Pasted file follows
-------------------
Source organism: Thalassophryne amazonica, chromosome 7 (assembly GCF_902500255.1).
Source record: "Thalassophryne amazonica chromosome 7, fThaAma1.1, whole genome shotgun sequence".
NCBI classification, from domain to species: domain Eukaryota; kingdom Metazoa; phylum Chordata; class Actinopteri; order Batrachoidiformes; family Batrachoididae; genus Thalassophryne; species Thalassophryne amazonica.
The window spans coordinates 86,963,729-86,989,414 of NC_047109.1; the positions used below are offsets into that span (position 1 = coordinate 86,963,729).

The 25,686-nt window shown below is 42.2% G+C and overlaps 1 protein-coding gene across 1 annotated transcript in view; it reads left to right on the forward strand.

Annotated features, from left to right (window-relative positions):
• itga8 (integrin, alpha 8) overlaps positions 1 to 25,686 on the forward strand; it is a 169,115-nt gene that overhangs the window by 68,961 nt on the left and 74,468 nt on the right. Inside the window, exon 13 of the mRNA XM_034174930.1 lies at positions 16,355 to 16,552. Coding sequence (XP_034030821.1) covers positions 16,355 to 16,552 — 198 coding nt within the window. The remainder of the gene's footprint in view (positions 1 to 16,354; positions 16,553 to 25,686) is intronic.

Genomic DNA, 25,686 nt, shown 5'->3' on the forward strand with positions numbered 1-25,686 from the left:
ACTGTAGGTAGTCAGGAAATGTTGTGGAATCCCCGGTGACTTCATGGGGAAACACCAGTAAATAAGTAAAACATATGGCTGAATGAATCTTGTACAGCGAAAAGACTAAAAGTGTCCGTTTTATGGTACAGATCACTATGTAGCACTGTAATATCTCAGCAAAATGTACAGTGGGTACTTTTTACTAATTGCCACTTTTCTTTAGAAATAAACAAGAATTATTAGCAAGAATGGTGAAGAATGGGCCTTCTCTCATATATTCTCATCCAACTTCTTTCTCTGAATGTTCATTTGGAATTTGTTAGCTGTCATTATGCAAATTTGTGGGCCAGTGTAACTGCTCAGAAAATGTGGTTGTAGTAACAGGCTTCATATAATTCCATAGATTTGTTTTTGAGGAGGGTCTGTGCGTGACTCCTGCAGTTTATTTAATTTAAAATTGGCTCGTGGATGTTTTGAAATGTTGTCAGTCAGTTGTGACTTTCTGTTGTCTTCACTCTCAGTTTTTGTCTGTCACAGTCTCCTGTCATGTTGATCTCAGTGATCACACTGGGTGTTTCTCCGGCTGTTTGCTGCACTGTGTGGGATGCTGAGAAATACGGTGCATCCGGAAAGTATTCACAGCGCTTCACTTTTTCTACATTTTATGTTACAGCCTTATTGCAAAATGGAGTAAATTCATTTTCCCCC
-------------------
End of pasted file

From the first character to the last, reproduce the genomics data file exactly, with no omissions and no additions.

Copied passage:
Source organism: Thalassophryne amazonica, chromosome 7 (assembly GCF_902500255.1).
Source record: "Thalassophryne amazonica chromosome 7, fThaAma1.1, whole genome shotgun sequence".
NCBI classification, from domain to species: domain Eukaryota; kingdom Metazoa; phylum Chordata; class Actinopteri; order Batrachoidiformes; family Batrachoididae; genus Thalassophryne; species Thalassophryne amazonica.
The window spans coordinates 86,963,729-86,989,414 of NC_047109.1; the positions used below are offsets into that span (position 1 = coordinate 86,963,729).

The 25,686-nt window shown below is 42.2% G+C and overlaps 1 protein-coding gene across 1 annotated transcript in view; it reads left to right on the forward strand.

Annotated features, from left to right (window-relative positions):
• itga8 (integrin, alpha 8) overlaps positions 1 to 25,686 on the forward strand; it is a 169,115-nt gene that overhangs the window by 68,961 nt on the left and 74,468 nt on the right. Inside the window, exon 13 of the mRNA XM_034174930.1 lies at positions 16,355 to 16,552. Coding sequence (XP_034030821.1) covers positions 16,355 to 16,552 — 198 coding nt within the window. The remainder of the gene's footprint in view (positions 1 to 16,354; positions 16,553 to 25,686) is intronic.

Genomic DNA, 25,686 nt, shown 5'->3' on the forward strand with positions numbered 1-25,686 from the left:
ACTGTAGGTAGTCAGGAAATGTTGTGGAATCCCCGGTGACTTCATGGGGAAACACCAGTAAATAAGTAAAACATATGGCTGAATGAATCTTGTACAGCGAAAAGACTAAAAGTGTCCGTTTTATGGTACAGATCACTATGTAGCACTGTAATATCTCAGCAAAATGTACAGTGGGTACTTTTTACTAATTGCCACTTTTCTTTAGAAATAAACAAGAATTATTAGCAAGAATGGTGAAGAATGGGCCTTCTCTCATATATTCTCATCCAACTTCTTTCTCTGAATGTTCATTTGGAATTTGTTAGCTGTCATTATGCAAATTTGTGGGCCAGTGTAACTGCTCAGAAAATGTGGTTGTAGTAACAGGCTTCATATAATTCCATAGATTTGTTTTTGAGGAGGGTCTGTGCGTGACTCCTGCAGTTTATTTAATTTAAAATTGGCTCGTGGATGTTTTGAAATGTTGTCAGTCAGTTGTGACTTTCTGTTGTCTTCACTCTCAGTTTTTGTCTGTCACAGTCTCCTGTCATGTTGATCTCAGTGATCACACTGGGTGTTTCTCCGGCTGTTTGCTGCACTGTGTGGGATGCTGAGAAATACGGTGCATCCGGAAAGTATTCACAGCGCTTCACTTTTTCTACATTTTATGTTACAGCCTTATTGCAAAATGGAGTAAATTCATTTTCCCCC